- egg and thyme
- mashed berries and chia seeds
- sprinkle with seeds for an extra omega 3 boost
A healthy and delicious dish to fuel your day – one of those paleo breakfast recipes perfect for a weekend morning. Eggs are a brilliant source of protein and vitamin D, both essential for good health.
Simmer onions, garlic, peppers, chopped tomatoes and tomato paste along with some paprika and cayenne pepper. Turn the heat down and crack 2 eggs into the mixture. Cover and simmer for 10 minutes or until the egg is white. Serve with fresh parsley
- Boost your vegetable intake by adding broccoli, spinach, or kale.
- Top with avocado for a boost of healthy fats and omega 3
3. Chia pudding
A great paleo alternative to overnight oats, chia pudding is a healthy paleo breakfast in a jar. We think it also works as a dessert!
Chia seeds are a great source of protein, healthy fats and omega 3.
Add 2 tablespoons of chia seeds to a mason jar half full of milk. Stir well to avoid clumping and leave overnight. In the morning – it’s ready!
- Add honey, maple or dates, with a sprinkle of cinnamon- no need for refined sugars
- Make sure to use non diary milk to keep it paleo
- Sprinkle with berries or your favourite nuts for an antioxidant boost
4. Smoothie for quick mornings
On those days you’re in a rush, whiz together a quick but wholesome smoothie to make sure you’re satisfied enough to face the day.
This is an opportunity to avoid eggs and meat and get your greens. Throw in a handful of spinach or kale for a vitamin boost. For an extra protein boost add a tablespoon of ground flaxseed or peanut butter, or half an avocado or some chia seeds for healthy fats.
We also like:
- mango & avocado
- coconut & banana
- blueberry & banana
- spinach, apple & kiwi
- peanut butter & banana
- kale & pineapple
5. Paleo egg muffins
Eggs are the key to countless paleo diet breakfasts, and we think paleo follower needs to know about these muffins. Full of protein and fibre, these portable snacks are ideal for breakfast or anytime.
Simply beat eggs together with some chopped onions and your favourite vegetables, finely chopped. Add salt and pepper then pour into a muffin baking tray. You can make a dozen of these for a perfect healthy paleo grab-and-go snack.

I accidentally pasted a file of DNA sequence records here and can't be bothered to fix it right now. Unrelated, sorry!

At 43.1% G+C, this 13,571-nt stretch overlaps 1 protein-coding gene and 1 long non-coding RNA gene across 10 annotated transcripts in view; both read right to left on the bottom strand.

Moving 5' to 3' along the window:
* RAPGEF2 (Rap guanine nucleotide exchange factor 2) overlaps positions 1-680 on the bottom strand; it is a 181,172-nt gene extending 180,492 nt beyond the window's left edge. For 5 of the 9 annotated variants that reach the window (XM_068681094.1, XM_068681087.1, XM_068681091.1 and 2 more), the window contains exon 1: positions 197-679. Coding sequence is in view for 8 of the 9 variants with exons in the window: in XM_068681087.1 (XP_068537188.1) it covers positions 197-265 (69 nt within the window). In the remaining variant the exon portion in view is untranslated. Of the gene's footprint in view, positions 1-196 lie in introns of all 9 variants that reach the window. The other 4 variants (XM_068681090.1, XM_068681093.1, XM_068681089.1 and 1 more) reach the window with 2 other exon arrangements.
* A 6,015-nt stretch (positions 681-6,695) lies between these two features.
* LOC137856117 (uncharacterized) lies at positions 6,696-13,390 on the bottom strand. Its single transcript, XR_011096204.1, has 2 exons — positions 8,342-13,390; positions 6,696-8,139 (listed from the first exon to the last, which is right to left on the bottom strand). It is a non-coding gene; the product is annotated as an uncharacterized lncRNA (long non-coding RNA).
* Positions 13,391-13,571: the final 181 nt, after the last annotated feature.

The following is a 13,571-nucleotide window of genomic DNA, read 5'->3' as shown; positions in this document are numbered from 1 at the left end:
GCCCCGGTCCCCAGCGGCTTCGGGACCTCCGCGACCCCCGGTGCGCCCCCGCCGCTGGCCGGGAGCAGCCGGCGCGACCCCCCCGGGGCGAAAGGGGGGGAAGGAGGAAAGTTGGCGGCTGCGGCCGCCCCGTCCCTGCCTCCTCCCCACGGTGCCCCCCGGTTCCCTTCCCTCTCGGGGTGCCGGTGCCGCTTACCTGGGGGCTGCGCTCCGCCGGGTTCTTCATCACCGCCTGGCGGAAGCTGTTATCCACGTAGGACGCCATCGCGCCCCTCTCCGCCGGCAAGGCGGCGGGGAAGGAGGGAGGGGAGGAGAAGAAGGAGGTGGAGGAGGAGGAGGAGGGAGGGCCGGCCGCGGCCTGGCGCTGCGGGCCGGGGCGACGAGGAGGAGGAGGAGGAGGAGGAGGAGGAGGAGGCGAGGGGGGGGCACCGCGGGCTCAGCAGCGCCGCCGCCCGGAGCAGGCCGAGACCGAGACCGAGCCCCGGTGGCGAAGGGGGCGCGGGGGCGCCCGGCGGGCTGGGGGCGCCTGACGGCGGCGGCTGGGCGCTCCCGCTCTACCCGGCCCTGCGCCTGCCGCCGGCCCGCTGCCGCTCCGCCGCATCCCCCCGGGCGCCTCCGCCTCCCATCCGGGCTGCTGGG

- Add in tomatoes, kale, broccoli, peppers and your favourite spices
6. Sweet potato pancakes
For an indulgent weekend breakfast, try paleo sweet potato pancakes. Sweet potato is a healthy complex carbohydrate to provide lasting energy throughout the day, as well as fibre and vitamin A. You’ll need:
- 60g mashed sweet potato
- 2 eggs
- Sprinkle of cinnamon
- 120g almond or coconut flour
- ½ teaspoon baking soda
- A little non-dairy milk
- Whisk the ingredients into a batter. Add the milk a tablespoon at a time to avoid the mixture becoming too wet. Then cook as you would regular pancakes – in a lightly oiled pan over medium heat.
- Top with maple syrup, berries and nuts for an antioxidant boost
- Add a spoonful of peanut butter for an extra protein hit
- The pancake batter can also be used in a waffle maker to make paleo sweet potato waffles
Author: Isabel Tarrant, Nutritionist
Registered Nutritionist with an MSc in Clinical and Public Health Nutrition from University College London. She has expertise in gut health and the role of the gut microbiome in digestive health, immunity and brain health. She is especially interested in nutrition for women’s health, pregnancy and immunity. Isabel is passionate about improving the wellbeing of customers through evidence-based nutrition and lifestyle advice and keeps up with the latest nutritional science to continually enhance her practice. Isabel believes a well-balanced holistic approach of evidence-based nutrition and lifestyle practices are key to improving wellbeing and happiness.
Last updated: 27 November 2020